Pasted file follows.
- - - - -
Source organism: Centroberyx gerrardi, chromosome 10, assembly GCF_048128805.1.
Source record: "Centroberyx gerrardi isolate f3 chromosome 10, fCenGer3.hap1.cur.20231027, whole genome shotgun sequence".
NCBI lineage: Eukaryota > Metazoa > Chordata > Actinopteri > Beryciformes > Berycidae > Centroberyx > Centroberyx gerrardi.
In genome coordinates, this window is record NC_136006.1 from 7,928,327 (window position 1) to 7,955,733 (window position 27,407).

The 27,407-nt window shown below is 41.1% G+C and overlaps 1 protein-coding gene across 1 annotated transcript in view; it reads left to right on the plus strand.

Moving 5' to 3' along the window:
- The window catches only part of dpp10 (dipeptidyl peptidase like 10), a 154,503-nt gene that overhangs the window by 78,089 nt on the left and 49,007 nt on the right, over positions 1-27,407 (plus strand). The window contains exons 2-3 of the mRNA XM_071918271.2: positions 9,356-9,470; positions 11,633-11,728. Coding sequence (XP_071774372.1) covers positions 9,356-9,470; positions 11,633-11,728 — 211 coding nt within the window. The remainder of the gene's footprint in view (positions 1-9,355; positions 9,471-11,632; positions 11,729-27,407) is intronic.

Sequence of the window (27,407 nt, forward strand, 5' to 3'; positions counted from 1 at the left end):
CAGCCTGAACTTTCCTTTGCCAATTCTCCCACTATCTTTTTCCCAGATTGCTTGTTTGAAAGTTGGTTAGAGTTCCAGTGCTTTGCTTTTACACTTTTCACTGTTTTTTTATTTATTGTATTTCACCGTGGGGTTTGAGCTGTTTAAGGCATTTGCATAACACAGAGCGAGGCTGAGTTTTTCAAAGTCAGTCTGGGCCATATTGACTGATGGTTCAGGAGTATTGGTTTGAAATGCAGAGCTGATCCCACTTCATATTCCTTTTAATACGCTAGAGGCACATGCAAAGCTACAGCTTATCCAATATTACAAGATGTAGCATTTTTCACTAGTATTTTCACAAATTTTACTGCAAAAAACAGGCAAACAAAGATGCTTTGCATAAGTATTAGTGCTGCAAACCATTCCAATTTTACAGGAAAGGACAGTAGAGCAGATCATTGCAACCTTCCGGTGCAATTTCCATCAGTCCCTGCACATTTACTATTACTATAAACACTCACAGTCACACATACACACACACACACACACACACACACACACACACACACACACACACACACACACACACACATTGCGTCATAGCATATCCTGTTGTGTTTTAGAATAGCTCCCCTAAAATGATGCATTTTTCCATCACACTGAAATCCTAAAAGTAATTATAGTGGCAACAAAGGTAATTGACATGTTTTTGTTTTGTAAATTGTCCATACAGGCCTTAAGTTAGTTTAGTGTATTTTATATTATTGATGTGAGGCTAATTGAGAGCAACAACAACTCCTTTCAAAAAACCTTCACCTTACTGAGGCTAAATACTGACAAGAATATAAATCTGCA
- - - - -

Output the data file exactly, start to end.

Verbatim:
Source organism: Centroberyx gerrardi, chromosome 10, assembly GCF_048128805.1.
Source record: "Centroberyx gerrardi isolate f3 chromosome 10, fCenGer3.hap1.cur.20231027, whole genome shotgun sequence".
NCBI lineage: Eukaryota > Metazoa > Chordata > Actinopteri > Beryciformes > Berycidae > Centroberyx > Centroberyx gerrardi.
In genome coordinates, this window is record NC_136006.1 from 7,928,327 (window position 1) to 7,955,733 (window position 27,407).

The 27,407-nt window shown below is 41.1% G+C and overlaps 1 protein-coding gene across 1 annotated transcript in view; it reads left to right on the plus strand.

Moving 5' to 3' along the window:
- The window catches only part of dpp10 (dipeptidyl peptidase like 10), a 154,503-nt gene that overhangs the window by 78,089 nt on the left and 49,007 nt on the right, over positions 1-27,407 (plus strand). The window contains exons 2-3 of the mRNA XM_071918271.2: positions 9,356-9,470; positions 11,633-11,728. Coding sequence (XP_071774372.1) covers positions 9,356-9,470; positions 11,633-11,728 — 211 coding nt within the window. The remainder of the gene's footprint in view (positions 1-9,355; positions 9,471-11,632; positions 11,729-27,407) is intronic.

Sequence of the window (27,407 nt, forward strand, 5' to 3'; positions counted from 1 at the left end):
CAGCCTGAACTTTCCTTTGCCAATTCTCCCACTATCTTTTTCCCAGATTGCTTGTTTGAAAGTTGGTTAGAGTTCCAGTGCTTTGCTTTTACACTTTTCACTGTTTTTTTATTTATTGTATTTCACCGTGGGGTTTGAGCTGTTTAAGGCATTTGCATAACACAGAGCGAGGCTGAGTTTTTCAAAGTCAGTCTGGGCCATATTGACTGATGGTTCAGGAGTATTGGTTTGAAATGCAGAGCTGATCCCACTTCATATTCCTTTTAATACGCTAGAGGCACATGCAAAGCTACAGCTTATCCAATATTACAAGATGTAGCATTTTTCACTAGTATTTTCACAAATTTTACTGCAAAAAACAGGCAAACAAAGATGCTTTGCATAAGTATTAGTGCTGCAAACCATTCCAATTTTACAGGAAAGGACAGTAGAGCAGATCATTGCAACCTTCCGGTGCAATTTCCATCAGTCCCTGCACATTTACTATTACTATAAACACTCACAGTCACACATACACACACACACACACACACACACACACACACACACACACACACACACACACACACACACATTGCGTCATAGCATATCCTGTTGTGTTTTAGAATAGCTCCCCTAAAATGATGCATTTTTCCATCACACTGAAATCCTAAAAGTAATTATAGTGGCAACAAAGGTAATTGACATGTTTTTGTTTTGTAAATTGTCCATACAGGCCTTAAGTTAGTTTAGTGTATTTTATATTATTGATGTGAGGCTAATTGAGAGCAACAACAACTCCTTTCAAAAAACCTTCACCTTACTGAGGCTAAATACTGACAAGAATATAAATCTGCA